Review – A Streetcar named desire by Tennessee Williams

A streetcar named desire
Published: first published 1947
Genre: Fiction, drama, play
Pages: 107

“I don’t want realism. I want magic! Yes, yes, magic! I try to give that to people. I misrepresent things to them. I don’t tell the truth, I tell what ought to be the truth. And if that’s sinful, then let me be damned for it!”

In a sense, I found this book to be magic. I found it an endless vortex of symbols that you can get lost in and read into to fit your own narrative. Who are you in this story? It is impossible to not relate to one or more characters.

Are you Blanche? The dreamer, who’s light is fading and lives in the comforting veil of the stars where the light doesn’t shine a harsh light on reality.

Are you Stella? The soft light that sees everybody in their best light. Forgiving and kind and perhaps a bit naive.

Are you Stanley? A hard stone that crashes through any inclarity and exposes things for what they are.

“Oh, you can’t describe someone you’re in love with!”

There are several other minor characters, but the core three held my main focus. They took up so much space that I almost forgot there were other people in this universe.

There is a lot of symbolism going on, and I think the more you study the book, the better it gets. As a story, I find it just ok. As a treasure chest of hidden meaning, it’s amazing.

“They told me to take a streetcar named Desire and then transfer to one called Cemeteries and ride six blocks and get off at – Elysian Fields!” – This quote might be the most obvious one, I’ll let you figure it out, if not, just look it up.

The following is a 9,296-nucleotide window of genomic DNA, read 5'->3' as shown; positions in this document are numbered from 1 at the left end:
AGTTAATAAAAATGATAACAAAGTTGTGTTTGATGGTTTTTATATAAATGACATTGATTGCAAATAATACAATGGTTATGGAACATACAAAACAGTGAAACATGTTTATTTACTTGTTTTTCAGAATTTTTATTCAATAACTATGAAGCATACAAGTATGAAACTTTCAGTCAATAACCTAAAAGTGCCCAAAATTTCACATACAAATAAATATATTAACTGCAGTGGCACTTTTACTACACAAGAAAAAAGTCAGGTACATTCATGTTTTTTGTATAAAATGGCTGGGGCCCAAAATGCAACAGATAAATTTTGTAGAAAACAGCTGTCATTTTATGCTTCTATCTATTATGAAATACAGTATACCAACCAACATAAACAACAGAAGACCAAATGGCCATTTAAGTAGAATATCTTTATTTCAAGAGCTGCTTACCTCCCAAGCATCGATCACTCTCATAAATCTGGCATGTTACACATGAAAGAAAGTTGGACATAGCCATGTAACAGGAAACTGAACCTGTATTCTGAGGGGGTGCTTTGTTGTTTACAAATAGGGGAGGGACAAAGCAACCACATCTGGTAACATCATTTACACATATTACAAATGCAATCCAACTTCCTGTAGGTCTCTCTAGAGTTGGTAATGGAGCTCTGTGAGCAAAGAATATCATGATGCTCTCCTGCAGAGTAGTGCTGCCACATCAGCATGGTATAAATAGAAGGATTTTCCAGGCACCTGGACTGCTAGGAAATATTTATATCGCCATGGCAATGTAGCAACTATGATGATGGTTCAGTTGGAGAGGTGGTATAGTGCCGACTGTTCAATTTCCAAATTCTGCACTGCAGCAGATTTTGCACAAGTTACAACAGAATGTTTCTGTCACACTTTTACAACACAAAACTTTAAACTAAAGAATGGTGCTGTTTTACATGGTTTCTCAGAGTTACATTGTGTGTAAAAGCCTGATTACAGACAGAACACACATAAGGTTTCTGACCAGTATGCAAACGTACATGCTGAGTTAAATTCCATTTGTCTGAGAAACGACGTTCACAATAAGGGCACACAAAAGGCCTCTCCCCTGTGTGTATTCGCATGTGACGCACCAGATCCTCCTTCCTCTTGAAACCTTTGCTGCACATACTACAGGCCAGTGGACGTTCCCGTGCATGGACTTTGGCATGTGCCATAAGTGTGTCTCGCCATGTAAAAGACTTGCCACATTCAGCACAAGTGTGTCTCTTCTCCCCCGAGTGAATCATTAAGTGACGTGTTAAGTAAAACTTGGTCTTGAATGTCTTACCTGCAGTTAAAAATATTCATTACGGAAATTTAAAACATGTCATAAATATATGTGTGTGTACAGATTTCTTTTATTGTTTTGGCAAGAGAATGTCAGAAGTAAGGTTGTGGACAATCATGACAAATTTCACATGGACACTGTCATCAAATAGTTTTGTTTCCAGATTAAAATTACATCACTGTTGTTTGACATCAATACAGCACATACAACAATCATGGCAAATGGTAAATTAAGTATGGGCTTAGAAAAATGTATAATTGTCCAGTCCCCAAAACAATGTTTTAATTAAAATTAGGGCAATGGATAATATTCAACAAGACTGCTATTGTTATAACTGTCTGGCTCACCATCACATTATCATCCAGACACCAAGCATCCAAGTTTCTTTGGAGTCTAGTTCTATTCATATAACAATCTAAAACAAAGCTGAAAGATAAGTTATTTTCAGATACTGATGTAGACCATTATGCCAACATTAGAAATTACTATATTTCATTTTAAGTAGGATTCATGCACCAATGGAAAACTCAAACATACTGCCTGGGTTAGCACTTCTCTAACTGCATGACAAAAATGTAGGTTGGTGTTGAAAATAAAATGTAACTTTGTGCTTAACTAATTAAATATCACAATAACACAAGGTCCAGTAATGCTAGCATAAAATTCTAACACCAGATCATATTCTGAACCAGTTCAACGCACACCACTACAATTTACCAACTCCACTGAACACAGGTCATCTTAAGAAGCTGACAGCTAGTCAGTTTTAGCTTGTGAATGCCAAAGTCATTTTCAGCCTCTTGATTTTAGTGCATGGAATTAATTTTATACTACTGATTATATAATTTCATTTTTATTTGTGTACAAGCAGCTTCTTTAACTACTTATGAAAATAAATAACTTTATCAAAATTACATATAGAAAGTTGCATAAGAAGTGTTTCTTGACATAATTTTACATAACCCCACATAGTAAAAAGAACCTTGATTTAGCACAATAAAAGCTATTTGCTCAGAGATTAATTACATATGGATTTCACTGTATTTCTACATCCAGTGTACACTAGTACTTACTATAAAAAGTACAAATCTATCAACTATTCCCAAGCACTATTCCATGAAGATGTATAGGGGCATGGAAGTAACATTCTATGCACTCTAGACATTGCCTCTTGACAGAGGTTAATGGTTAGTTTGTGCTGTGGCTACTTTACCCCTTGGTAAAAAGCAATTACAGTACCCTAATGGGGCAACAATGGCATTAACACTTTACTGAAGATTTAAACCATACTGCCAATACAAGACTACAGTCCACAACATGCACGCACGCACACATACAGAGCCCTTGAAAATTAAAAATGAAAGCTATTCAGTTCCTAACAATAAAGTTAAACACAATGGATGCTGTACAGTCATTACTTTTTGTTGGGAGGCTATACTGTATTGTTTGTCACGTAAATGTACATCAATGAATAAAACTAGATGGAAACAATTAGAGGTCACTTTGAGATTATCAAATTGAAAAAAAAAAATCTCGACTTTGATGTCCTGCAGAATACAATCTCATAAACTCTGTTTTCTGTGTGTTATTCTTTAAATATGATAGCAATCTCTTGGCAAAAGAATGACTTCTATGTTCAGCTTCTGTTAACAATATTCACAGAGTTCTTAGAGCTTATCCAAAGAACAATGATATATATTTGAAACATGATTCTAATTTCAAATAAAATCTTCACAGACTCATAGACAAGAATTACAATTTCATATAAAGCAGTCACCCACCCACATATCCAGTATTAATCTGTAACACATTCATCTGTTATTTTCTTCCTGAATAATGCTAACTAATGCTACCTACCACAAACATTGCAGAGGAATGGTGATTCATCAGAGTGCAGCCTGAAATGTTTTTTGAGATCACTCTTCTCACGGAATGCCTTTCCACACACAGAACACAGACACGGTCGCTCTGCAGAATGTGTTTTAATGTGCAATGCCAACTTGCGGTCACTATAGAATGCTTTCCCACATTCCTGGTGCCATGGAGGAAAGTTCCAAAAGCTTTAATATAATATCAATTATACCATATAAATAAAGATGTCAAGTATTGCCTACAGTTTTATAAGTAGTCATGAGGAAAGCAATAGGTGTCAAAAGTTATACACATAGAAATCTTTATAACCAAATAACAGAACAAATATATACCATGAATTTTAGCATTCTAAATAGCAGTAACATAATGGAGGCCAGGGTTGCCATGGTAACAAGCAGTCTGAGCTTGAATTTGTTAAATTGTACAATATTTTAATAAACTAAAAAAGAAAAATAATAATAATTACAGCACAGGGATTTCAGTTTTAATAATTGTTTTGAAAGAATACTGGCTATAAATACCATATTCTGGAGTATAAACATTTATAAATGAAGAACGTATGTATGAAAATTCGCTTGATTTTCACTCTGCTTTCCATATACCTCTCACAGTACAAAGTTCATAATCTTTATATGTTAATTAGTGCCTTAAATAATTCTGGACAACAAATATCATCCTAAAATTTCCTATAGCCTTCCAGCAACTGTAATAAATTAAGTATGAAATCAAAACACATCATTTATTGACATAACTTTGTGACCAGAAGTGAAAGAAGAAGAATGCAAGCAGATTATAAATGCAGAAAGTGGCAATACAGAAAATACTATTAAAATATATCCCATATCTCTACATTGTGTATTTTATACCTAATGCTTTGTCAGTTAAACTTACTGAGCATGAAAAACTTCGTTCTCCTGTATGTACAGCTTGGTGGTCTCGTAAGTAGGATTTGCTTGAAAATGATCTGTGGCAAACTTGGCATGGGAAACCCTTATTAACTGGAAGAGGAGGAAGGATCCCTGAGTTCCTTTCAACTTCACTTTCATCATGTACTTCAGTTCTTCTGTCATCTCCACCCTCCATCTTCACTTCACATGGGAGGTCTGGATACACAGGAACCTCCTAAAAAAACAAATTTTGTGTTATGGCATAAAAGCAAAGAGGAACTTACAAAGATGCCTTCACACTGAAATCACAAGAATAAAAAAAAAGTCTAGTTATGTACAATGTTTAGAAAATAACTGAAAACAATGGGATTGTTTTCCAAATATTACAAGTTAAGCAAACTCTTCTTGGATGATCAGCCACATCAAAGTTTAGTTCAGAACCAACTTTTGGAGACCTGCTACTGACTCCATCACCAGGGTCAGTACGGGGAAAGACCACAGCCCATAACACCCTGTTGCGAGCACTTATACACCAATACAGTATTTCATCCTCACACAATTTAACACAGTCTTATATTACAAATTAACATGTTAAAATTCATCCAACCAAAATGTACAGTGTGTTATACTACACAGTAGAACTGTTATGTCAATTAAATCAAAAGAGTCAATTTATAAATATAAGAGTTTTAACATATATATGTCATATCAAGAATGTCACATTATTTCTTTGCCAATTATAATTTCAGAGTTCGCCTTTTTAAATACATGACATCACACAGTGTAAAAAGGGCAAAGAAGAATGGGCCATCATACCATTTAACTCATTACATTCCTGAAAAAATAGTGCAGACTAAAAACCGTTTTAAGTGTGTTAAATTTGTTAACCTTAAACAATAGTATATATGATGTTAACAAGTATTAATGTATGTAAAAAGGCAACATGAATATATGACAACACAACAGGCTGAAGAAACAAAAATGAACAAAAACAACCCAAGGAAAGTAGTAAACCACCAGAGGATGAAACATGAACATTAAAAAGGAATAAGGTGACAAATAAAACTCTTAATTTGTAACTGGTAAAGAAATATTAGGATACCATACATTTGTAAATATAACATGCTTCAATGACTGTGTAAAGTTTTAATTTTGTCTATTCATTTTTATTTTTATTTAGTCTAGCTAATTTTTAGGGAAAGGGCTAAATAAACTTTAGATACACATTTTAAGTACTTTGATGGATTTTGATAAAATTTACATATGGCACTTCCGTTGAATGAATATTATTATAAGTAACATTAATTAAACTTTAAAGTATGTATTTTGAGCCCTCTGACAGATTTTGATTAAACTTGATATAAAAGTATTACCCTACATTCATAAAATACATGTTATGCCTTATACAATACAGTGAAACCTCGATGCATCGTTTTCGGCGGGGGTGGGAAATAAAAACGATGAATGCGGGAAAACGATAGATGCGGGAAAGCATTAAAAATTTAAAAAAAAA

To me, a half-bred often found on the sharp end of some racist remarks, I felt for Stanley as he was looked down upon from Blanche. I enjoyed him standing up for himself saying “I am not a Polack. People from Poland are Poles, not Polacks. But what I am is a one hundred percent American, born and raised in the greatest country on earth and proud as hell of it, so don’t ever call me a Polack.”

This book has been studied in schools around the world, but for some reason, never in a school I ever went to. I don’t know if I benefit from reading it with a more mature perspective, or if I could have learned a great deal from this at an earlier age, I may not have been receptive to it then.

In the purpose of this review, I’ll leave it at that, if I wanted to thoroughly review it, I could write a novel as long as the actual book.

Savor it, and read in between the lines, you’ll find the real flavour lies there.